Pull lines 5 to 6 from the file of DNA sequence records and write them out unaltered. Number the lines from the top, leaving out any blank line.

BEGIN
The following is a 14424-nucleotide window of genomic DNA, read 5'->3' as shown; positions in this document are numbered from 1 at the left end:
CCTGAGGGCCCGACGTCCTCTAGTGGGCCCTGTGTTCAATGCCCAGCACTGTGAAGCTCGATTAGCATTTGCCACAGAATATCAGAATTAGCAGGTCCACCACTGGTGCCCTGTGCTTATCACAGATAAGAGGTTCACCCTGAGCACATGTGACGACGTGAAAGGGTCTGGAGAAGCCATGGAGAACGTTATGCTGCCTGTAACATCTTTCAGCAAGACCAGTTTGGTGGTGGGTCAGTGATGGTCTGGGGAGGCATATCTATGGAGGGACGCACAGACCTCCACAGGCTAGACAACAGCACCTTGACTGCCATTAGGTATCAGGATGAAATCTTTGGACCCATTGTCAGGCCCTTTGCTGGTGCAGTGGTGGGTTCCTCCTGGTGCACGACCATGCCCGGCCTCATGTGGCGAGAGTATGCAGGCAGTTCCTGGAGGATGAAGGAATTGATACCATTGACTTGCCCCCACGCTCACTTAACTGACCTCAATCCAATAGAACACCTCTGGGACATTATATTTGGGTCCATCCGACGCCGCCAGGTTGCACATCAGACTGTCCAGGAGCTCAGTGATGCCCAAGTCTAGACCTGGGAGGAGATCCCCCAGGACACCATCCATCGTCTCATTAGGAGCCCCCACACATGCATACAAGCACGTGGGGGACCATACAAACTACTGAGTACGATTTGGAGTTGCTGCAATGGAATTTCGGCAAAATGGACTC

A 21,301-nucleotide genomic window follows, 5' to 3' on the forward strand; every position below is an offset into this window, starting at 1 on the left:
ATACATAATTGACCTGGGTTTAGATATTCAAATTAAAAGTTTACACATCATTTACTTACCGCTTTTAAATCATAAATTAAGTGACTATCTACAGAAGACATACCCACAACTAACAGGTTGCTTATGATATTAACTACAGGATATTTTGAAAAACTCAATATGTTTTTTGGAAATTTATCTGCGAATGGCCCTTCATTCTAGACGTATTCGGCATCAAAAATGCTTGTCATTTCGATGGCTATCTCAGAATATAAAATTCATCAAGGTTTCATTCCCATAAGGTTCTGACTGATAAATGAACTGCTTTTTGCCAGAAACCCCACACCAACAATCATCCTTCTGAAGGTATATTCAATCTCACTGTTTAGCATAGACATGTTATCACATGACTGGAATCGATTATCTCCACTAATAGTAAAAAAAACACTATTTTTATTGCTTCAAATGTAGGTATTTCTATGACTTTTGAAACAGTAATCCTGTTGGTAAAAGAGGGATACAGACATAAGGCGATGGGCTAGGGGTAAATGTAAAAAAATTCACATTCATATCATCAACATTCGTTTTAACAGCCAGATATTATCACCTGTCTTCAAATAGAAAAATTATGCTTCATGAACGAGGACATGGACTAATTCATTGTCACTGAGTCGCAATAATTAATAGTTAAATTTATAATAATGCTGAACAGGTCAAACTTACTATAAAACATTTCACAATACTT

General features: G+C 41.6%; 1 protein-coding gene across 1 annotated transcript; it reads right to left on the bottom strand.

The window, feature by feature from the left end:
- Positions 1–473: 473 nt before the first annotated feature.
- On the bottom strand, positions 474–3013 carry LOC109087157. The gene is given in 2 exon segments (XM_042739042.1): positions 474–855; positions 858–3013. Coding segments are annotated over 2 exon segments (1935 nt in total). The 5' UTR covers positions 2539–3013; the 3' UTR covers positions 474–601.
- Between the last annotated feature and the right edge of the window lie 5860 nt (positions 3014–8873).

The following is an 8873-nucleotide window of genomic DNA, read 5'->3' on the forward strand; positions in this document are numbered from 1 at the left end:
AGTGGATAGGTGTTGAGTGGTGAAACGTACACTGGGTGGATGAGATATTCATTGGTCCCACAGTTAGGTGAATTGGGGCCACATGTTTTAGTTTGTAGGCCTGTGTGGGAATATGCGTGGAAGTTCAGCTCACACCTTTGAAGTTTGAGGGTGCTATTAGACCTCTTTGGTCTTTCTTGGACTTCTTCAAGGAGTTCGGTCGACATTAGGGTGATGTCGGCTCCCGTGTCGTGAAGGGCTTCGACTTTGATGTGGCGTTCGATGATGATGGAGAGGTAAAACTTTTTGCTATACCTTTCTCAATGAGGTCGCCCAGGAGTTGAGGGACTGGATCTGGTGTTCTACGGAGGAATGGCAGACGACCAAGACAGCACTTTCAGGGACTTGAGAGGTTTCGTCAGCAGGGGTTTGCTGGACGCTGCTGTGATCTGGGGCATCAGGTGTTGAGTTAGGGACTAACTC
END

General features: G+C 41.6%; 1 protein-coding gene across 1 annotated transcript; it reads right to left on the bottom strand.

The window, feature by feature from the left end: